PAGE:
The other option is to just change the system to 12 or 24 volt. I honestly don't know the benefits of going with one voltage over another I just know that when I was reading over the manual for the outback FM-80 it seemed like I was more limited with 12 and 24 volt... and that I could have more panel on the system if I went with 48 volt? That's the way I remember it anyway.

    Off to find the complete idiots guide.... i'm obviously not as familiar with all of this as I thought. lol
  • CariboocootCariboocoot Banned Posts: 17,615 ✭✭
    Re: Best way to grow (or replace) this battery bank?

    Math check:
    3750 Watts (not KWH) @ 77% efficiency / 48 Volts = 60 Amps. Battery bank size: 600 Amp hours @ 48 Volts.

    System sizing check:
    Pick battery bank first, based on expected Watt hour consumption. Round up to nearest available battery size.
    Match solar array and charge controller to that battery bank size. Trying to do it from the array to the battery to the loads is a headache, as you have seen.

    As far as which batteries to get ...
    Check local prices. Whichever type you can get the equivalent V @ Amp hours in for the best money is the one to go for.

    You will not see a lot of performance difference between brands, but you will see some price difference.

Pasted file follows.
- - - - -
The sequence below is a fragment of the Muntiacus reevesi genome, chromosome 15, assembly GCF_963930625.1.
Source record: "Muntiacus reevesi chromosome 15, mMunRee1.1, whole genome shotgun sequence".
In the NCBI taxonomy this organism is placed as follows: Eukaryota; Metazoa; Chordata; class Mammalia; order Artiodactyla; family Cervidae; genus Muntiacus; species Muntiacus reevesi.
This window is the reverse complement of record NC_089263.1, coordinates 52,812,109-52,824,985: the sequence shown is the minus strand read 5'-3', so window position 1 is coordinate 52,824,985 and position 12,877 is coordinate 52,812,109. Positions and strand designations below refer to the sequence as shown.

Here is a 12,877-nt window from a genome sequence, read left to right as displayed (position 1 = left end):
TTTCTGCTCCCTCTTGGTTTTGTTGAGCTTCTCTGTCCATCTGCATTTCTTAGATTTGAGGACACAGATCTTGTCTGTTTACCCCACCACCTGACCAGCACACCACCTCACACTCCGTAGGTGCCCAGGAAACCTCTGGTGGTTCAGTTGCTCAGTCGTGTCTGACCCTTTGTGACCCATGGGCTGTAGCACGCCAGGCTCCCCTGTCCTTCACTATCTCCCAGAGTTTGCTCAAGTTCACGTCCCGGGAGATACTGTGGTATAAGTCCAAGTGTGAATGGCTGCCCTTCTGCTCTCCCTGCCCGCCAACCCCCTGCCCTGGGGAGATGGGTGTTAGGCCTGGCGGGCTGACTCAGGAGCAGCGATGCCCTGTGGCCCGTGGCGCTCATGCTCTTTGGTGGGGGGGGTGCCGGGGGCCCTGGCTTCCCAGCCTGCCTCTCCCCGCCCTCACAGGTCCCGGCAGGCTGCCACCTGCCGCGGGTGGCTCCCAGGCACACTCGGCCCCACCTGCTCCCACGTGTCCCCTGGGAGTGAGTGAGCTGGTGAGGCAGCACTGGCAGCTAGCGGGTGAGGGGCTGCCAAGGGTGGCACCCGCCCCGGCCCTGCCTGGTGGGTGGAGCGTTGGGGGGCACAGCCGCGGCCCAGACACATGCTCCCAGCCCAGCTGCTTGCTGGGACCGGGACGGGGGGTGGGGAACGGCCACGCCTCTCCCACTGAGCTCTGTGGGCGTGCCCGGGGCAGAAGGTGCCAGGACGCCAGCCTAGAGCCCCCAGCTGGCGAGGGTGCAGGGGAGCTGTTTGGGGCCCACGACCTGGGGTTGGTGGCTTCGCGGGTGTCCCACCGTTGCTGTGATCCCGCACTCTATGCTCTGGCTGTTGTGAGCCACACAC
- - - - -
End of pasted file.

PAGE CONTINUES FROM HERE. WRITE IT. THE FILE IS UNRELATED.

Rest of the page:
Some examples (all Crown):
    GC2 220 Amp hour @ 6 Volt $120 http://www.solar-electric.com/cr225am6vode.html eight in series * three parallel = 660 Amp hours @ 48 Volts, 24 batteries $2,880
    L16 330 Amp hour @ 6 Volt $234 http://www.solar-electric.com/cr330am6vode.html eight in series * two parallel = 660 Amp hours @ 48 Volts, 16 batteries $3,744
    2VC 625 Amp hour @ 2 Volt $652 http://www.solar-electric.com/repoba2vo625.html 24 in series = 625 Amp hours @ 48 Volts, 24 batteries $15,648
    F24 635 Amp hour @ 24 Volt $3,072 http://www.solar-electric.com/crinba24vo63.html two in series = 635 Amp hours @ 48 Volts, 2 batteries $6,144

    As always, the GC2/T105 size comes out cheapest for the power. Why consider the others? Fewer cells to check, fewer connections to make and keep up. With the forklift batteries you could rely on the deeper DOD capability and "downsize" for the Watt hours: http://www.solar-electric.com/crinba24vo53.html 530 Amp hours @ 24 Volts, two batteries $5,700 (about the same power as 848 Amp hours of 'standard' deep cycles).
    But this is still nearly twice the GC2's cost.

    Not telling you what to buy, just showing you how to analyze the choices. Part of that analysis, however, is judging for yourself if the extra money is a good trade-off for having fewer cells and connections to look after. (Also note that multiple battery strings should have a fuse each, so that's a tad more cost too.)
  • CariboocootCariboocoot Banned Posts: 17,615 ✭✭
    Re: Best way to grow (or replace) this battery bank?
    The other option is to just change the system to 12 or 24 volt. I honestly don't know the benefits of going with one voltage over another I just know that when I was reading over the manual for the outback FM-80 it seemed like I was more limited with 12 and 24 volt... and that I could have more panel on the system if I went with 48 volt? That's the way I remember it anyway.